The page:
Monday, June 26, 2006

Network Neutrality for Dummies

There is an issue bubbling quietly in Washington called "Network Neutrality." Network Neutrality was initially raised as a telecommunications policy (stay awake, it will get better) to ensure that the big phone companies won't disrupt the current internet business model consumers and internet companies have operated under for the last 10 years.

Now, several things are going on with the internet. (1) at&t wants to return its former stature - something which Congress "in theory" tried to dissuade for the last 20 some odd years, (2) local telco's are losing big margin local phone lines (mostly to their own wireless companies - but at lower margins *sob*), (3) the phone companies want to get into the cable business. Maybe they will build it, maybe they will buy it. Who knows....

Let's just say - they would really appreciate it if the government just minded its own business (flag burning and gay marriage blocking).

So - does the phone company really care about network neutrality? No. I just don't think so.

What, what, what you say? All this lobbying, advertising, and fascinating CSPAN2 testimony coverage - for nothing?

Yes. You see if their real goal is to control costs they would prevent peer to peer traffic (old school Napster) or Newsgroups. It comprises about 33% of their current bandwidth (sometimes over 50%). It is easy (and cheap) to lock at the switch level. A simple on / off if you will.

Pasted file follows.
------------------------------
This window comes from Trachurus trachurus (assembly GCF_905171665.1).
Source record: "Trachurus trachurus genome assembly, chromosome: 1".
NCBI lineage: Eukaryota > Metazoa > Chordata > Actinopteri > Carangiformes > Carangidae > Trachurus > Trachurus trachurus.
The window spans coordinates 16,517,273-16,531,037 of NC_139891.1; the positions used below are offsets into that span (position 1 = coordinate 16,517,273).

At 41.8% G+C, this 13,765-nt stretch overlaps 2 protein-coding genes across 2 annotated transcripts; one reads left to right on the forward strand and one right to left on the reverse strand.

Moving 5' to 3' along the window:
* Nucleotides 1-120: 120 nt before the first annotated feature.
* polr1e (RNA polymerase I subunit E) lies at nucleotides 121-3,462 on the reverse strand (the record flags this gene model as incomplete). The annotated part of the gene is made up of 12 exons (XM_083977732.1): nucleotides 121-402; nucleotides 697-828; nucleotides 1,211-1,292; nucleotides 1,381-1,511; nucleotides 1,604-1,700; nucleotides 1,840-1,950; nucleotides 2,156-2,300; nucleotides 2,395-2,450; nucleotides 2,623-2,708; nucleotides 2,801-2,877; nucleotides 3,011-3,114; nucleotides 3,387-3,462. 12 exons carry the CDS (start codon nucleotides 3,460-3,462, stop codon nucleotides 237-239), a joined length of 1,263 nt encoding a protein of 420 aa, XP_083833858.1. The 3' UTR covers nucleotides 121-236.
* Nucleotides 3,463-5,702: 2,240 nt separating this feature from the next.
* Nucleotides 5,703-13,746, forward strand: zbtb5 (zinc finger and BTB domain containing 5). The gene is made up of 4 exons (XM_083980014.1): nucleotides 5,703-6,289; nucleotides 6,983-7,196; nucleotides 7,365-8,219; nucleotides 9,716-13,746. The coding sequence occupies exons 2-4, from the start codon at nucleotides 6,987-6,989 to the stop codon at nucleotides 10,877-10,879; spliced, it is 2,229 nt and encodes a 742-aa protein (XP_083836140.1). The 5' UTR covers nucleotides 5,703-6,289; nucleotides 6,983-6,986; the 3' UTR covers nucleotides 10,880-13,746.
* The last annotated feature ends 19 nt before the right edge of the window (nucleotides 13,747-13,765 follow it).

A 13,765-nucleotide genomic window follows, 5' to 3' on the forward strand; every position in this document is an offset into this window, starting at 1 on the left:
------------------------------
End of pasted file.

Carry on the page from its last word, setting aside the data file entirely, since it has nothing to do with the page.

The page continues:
If they wanted to simply make money, they could raise prices on access or buy up those pesky competitors who are selling business access at low prices. They can then raise prices to those pesky businesses.

So the telcos continue to threaten to clamp down on network access control and prioritize bandwidth based on dynamic consumer demands. But its not quite as simple as it sounds. It would require an enormous investment in systems to control the access, to manage it (without breaking it), and bill it. And even then - there is no promise they could even make their investment back. There is always cable for the consumers. So, they have a multiple billion dollar investment with no promise of a return.

You see, its a lot easier to get the GOP Congress to pass some laws ensured to leave you alone. Now you can get back to focusing on telling people why they should pay you $35 or more for 125 year old technology. Nice work if you can get it....


Thrillhous said...

Very interesting. So basically, this affects my porn downloading how?

Smitty said...

Thous breaks it down perfectly.